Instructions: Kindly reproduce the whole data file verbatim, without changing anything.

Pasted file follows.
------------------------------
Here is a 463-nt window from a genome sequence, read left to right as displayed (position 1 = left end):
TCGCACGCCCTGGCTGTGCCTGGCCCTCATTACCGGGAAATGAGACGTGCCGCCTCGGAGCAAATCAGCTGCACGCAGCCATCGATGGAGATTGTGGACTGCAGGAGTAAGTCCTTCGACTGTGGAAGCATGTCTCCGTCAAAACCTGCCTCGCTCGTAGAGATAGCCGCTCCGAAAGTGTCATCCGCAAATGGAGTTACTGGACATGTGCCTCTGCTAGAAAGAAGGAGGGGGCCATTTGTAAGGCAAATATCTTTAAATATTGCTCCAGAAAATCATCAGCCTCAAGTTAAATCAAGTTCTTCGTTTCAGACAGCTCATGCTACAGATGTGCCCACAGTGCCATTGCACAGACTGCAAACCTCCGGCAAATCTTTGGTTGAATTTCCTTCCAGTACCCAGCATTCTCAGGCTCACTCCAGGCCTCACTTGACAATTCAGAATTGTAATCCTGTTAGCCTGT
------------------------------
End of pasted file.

Here is a 463-nt window from a genome sequence, read left to right as displayed (position 1 = left end):
TCGCACGCCCTGGCTGTGCCTGGCCCTCATTACCGGGAAATGAGACGTGCCGCCTCGGAGCAAATCAGCTGCACGCAGCCATCGATGGAGATTGTGGACTGCAGGAGTAAGTCCTTCGACTGTGGAAGCATGTCTCCGTCAAAACCTGCCTCGCTCGTAGAGATAGCCGCTCCGAAAGTGTCATCCGCAAATGGAGTTACTGGACATGTGCCTCTGCTAGAAAGAAGGAGGGGGCCATTTGTAAGGCAAATATCTTTAAATATTGCTCCAGAAAATCATCAGCCTCAAGTTAAATCAAGTTCTTCGTTTCAGACAGCTCATGCTACAGATGTGCCCACAGTGCCATTGCACAGACTGCAAACCTCCGGCAAATCTTTGGTTGAATTTCCTTCCAGTACCCAGCATTCTCAGGCTCACTCCAGGCCTCACTTGACAATTCAGAATTGTAATCCTGTTAGCCTGT